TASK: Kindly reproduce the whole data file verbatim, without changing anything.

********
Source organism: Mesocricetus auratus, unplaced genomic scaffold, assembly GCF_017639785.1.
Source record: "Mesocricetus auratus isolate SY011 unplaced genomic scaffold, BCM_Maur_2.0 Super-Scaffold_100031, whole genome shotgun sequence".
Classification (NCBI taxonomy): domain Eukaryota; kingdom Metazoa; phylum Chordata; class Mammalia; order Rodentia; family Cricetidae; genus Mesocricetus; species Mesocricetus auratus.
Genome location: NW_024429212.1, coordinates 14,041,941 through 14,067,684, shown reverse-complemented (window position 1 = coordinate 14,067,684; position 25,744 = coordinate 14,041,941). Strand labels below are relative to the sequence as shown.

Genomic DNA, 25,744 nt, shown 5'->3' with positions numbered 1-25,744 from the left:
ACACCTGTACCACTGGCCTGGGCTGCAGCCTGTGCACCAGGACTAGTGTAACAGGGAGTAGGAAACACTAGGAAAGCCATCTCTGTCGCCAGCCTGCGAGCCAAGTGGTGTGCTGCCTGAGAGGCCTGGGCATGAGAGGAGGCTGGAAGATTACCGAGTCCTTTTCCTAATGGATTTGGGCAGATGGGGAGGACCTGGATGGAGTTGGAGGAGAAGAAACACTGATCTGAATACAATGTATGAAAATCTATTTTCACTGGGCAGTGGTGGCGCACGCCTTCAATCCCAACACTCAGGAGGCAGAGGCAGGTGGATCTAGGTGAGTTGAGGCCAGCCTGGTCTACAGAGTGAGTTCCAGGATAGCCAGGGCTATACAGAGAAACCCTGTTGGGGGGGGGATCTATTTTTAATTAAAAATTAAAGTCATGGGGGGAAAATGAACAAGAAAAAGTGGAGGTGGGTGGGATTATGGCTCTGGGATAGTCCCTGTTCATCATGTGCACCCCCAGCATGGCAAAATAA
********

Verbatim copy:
Source organism: Mesocricetus auratus, unplaced genomic scaffold, assembly GCF_017639785.1.
Source record: "Mesocricetus auratus isolate SY011 unplaced genomic scaffold, BCM_Maur_2.0 Super-Scaffold_100031, whole genome shotgun sequence".
Classification (NCBI taxonomy): domain Eukaryota; kingdom Metazoa; phylum Chordata; class Mammalia; order Rodentia; family Cricetidae; genus Mesocricetus; species Mesocricetus auratus.
Genome location: NW_024429212.1, coordinates 14,041,941 through 14,067,684, shown reverse-complemented (window position 1 = coordinate 14,067,684; position 25,744 = coordinate 14,041,941). Strand labels below are relative to the sequence as shown.

Genomic DNA, 25,744 nt, shown 5'->3' with positions numbered 1-25,744 from the left:
ACACCTGTACCACTGGCCTGGGCTGCAGCCTGTGCACCAGGACTAGTGTAACAGGGAGTAGGAAACACTAGGAAAGCCATCTCTGTCGCCAGCCTGCGAGCCAAGTGGTGTGCTGCCTGAGAGGCCTGGGCATGAGAGGAGGCTGGAAGATTACCGAGTCCTTTTCCTAATGGATTTGGGCAGATGGGGAGGACCTGGATGGAGTTGGAGGAGAAGAAACACTGATCTGAATACAATGTATGAAAATCTATTTTCACTGGGCAGTGGTGGCGCACGCCTTCAATCCCAACACTCAGGAGGCAGAGGCAGGTGGATCTAGGTGAGTTGAGGCCAGCCTGGTCTACAGAGTGAGTTCCAGGATAGCCAGGGCTATACAGAGAAACCCTGTTGGGGGGGGGATCTATTTTTAATTAAAAATTAAAGTCATGGGGGGAAAATGAACAAGAAAAAGTGGAGGTGGGTGGGATTATGGCTCTGGGATAGTCCCTGTTCATCATGTGCACCCCCAGCATGGCAAAATAA